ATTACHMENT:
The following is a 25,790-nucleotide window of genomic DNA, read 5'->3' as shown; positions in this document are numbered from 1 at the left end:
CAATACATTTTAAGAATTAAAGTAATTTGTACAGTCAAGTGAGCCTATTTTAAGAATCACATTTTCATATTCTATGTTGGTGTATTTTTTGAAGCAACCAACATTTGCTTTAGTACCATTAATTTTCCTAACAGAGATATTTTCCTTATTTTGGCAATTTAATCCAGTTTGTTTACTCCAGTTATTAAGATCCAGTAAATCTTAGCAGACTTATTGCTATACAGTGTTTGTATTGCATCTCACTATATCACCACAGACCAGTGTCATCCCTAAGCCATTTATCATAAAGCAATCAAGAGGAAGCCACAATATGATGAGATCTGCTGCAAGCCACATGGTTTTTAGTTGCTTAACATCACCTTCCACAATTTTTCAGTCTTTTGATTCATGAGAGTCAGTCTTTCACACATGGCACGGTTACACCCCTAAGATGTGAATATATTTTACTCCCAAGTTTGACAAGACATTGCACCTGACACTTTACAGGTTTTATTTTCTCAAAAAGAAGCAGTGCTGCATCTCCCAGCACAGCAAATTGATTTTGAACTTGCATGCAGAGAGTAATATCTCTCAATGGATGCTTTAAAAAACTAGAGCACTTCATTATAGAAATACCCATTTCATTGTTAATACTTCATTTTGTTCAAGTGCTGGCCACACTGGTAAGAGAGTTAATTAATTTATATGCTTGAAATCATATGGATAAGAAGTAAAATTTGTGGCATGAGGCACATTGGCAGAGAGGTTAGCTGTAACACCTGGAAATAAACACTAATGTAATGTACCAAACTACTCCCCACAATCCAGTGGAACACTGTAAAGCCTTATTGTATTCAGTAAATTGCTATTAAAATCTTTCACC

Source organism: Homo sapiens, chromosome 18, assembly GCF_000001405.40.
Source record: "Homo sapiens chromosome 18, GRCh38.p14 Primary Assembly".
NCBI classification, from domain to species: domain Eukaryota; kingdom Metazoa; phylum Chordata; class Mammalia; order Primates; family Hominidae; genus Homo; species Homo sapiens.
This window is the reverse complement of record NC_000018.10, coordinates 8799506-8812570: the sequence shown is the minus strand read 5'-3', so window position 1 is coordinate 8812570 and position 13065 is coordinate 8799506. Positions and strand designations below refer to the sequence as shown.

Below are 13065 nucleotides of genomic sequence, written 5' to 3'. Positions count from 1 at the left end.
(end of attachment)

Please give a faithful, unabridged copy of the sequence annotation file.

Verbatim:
The following is a 25,790-nucleotide window of genomic DNA, read 5'->3' as shown; positions in this document are numbered from 1 at the left end:
CAATACATTTTAAGAATTAAAGTAATTTGTACAGTCAAGTGAGCCTATTTTAAGAATCACATTTTCATATTCTATGTTGGTGTATTTTTTGAAGCAACCAACATTTGCTTTAGTACCATTAATTTTCCTAACAGAGATATTTTCCTTATTTTGGCAATTTAATCCAGTTTGTTTACTCCAGTTATTAAGATCCAGTAAATCTTAGCAGACTTATTGCTATACAGTGTTTGTATTGCATCTCACTATATCACCACAGACCAGTGTCATCCCTAAGCCATTTATCATAAAGCAATCAAGAGGAAGCCACAATATGATGAGATCTGCTGCAAGCCACATGGTTTTTAGTTGCTTAACATCACCTTCCACAATTTTTCAGTCTTTTGATTCATGAGAGTCAGTCTTTCACACATGGCACGGTTACACCCCTAAGATGTGAATATATTTTACTCCCAAGTTTGACAAGACATTGCACCTGACACTTTACAGGTTTTATTTTCTCAAAAAGAAGCAGTGCTGCATCTCCCAGCACAGCAAATTGATTTTGAACTTGCATGCAGAGAGTAATATCTCTCAATGGATGCTTTAAAAAACTAGAGCACTTCATTATAGAAATACCCATTTCATTGTTAATACTTCATTTTGTTCAAGTGCTGGCCACACTGGTAAGAGAGTTAATTAATTTATATGCTTGAAATCATATGGATAAGAAGTAAAATTTGTGGCATGAGGCACATTGGCAGAGAGGTTAGCTGTAACACCTGGAAATAAACACTAATGTAATGTACCAAACTACTCCCCACAATCCAGTGGAACACTGTAAAGCCTTATTGTATTCAGTAAATTGCTATTAAAATCTTTCACC

Source organism: Homo sapiens, chromosome 18, assembly GCF_000001405.40.
Source record: "Homo sapiens chromosome 18, GRCh38.p14 Primary Assembly".
NCBI classification, from domain to species: domain Eukaryota; kingdom Metazoa; phylum Chordata; class Mammalia; order Primates; family Hominidae; genus Homo; species Homo sapiens.
This window is the reverse complement of record NC_000018.10, coordinates 8799506-8812570: the sequence shown is the minus strand read 5'-3', so window position 1 is coordinate 8812570 and position 13065 is coordinate 8799506. Positions and strand designations below refer to the sequence as shown.

Below are 13065 nucleotides of genomic sequence, written 5' to 3'. Positions count from 1 at the left end.